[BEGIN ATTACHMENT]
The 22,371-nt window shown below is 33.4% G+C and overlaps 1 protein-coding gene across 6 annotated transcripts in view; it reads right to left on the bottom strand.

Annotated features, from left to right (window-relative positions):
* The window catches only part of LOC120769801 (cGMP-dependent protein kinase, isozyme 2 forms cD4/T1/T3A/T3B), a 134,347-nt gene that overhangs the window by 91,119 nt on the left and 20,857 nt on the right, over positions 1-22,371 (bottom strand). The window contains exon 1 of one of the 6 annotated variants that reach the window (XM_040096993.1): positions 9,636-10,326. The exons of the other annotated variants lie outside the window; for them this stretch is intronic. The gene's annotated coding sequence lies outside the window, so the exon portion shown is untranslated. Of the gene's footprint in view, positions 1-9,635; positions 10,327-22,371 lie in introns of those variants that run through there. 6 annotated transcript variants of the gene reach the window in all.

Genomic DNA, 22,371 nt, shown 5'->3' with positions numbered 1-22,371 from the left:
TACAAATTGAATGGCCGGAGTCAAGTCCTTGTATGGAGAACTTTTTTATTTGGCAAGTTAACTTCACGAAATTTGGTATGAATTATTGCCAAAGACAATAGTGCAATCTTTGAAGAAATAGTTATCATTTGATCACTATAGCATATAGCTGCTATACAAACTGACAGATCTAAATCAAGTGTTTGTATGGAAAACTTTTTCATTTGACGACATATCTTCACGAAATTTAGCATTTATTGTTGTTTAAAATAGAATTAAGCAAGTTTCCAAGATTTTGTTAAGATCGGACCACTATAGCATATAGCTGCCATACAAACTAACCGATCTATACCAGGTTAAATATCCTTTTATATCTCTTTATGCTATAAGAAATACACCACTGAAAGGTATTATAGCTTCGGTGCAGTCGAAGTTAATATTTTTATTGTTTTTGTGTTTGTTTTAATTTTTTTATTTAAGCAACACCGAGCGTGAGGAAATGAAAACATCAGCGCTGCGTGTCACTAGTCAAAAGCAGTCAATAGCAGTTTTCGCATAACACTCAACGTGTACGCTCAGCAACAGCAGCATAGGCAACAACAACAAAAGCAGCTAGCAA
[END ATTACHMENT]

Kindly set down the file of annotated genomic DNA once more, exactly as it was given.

The 22,371-nt window shown below is 33.4% G+C and overlaps 1 protein-coding gene across 6 annotated transcripts in view; it reads right to left on the bottom strand.

Annotated features, from left to right (window-relative positions):
* The window catches only part of LOC120769801 (cGMP-dependent protein kinase, isozyme 2 forms cD4/T1/T3A/T3B), a 134,347-nt gene that overhangs the window by 91,119 nt on the left and 20,857 nt on the right, over positions 1-22,371 (bottom strand). The window contains exon 1 of one of the 6 annotated variants that reach the window (XM_040096993.1): positions 9,636-10,326. The exons of the other annotated variants lie outside the window; for them this stretch is intronic. The gene's annotated coding sequence lies outside the window, so the exon portion shown is untranslated. Of the gene's footprint in view, positions 1-9,635; positions 10,327-22,371 lie in introns of those variants that run through there. 6 annotated transcript variants of the gene reach the window in all.

Genomic DNA, 22,371 nt, shown 5'->3' with positions numbered 1-22,371 from the left:
TACAAATTGAATGGCCGGAGTCAAGTCCTTGTATGGAGAACTTTTTTATTTGGCAAGTTAACTTCACGAAATTTGGTATGAATTATTGCCAAAGACAATAGTGCAATCTTTGAAGAAATAGTTATCATTTGATCACTATAGCATATAGCTGCTATACAAACTGACAGATCTAAATCAAGTGTTTGTATGGAAAACTTTTTCATTTGACGACATATCTTCACGAAATTTAGCATTTATTGTTGTTTAAAATAGAATTAAGCAAGTTTCCAAGATTTTGTTAAGATCGGACCACTATAGCATATAGCTGCCATACAAACTAACCGATCTATACCAGGTTAAATATCCTTTTATATCTCTTTATGCTATAAGAAATACACCACTGAAAGGTATTATAGCTTCGGTGCAGTCGAAGTTAATATTTTTATTGTTTTTGTGTTTGTTTTAATTTTTTTATTTAAGCAACACCGAGCGTGAGGAAATGAAAACATCAGCGCTGCGTGTCACTAGTCAAAAGCAGTCAATAGCAGTTTTCGCATAACACTCAACGTGTACGCTCAGCAACAGCAGCATAGGCAACAACAACAAAAGCAGCTAGCAA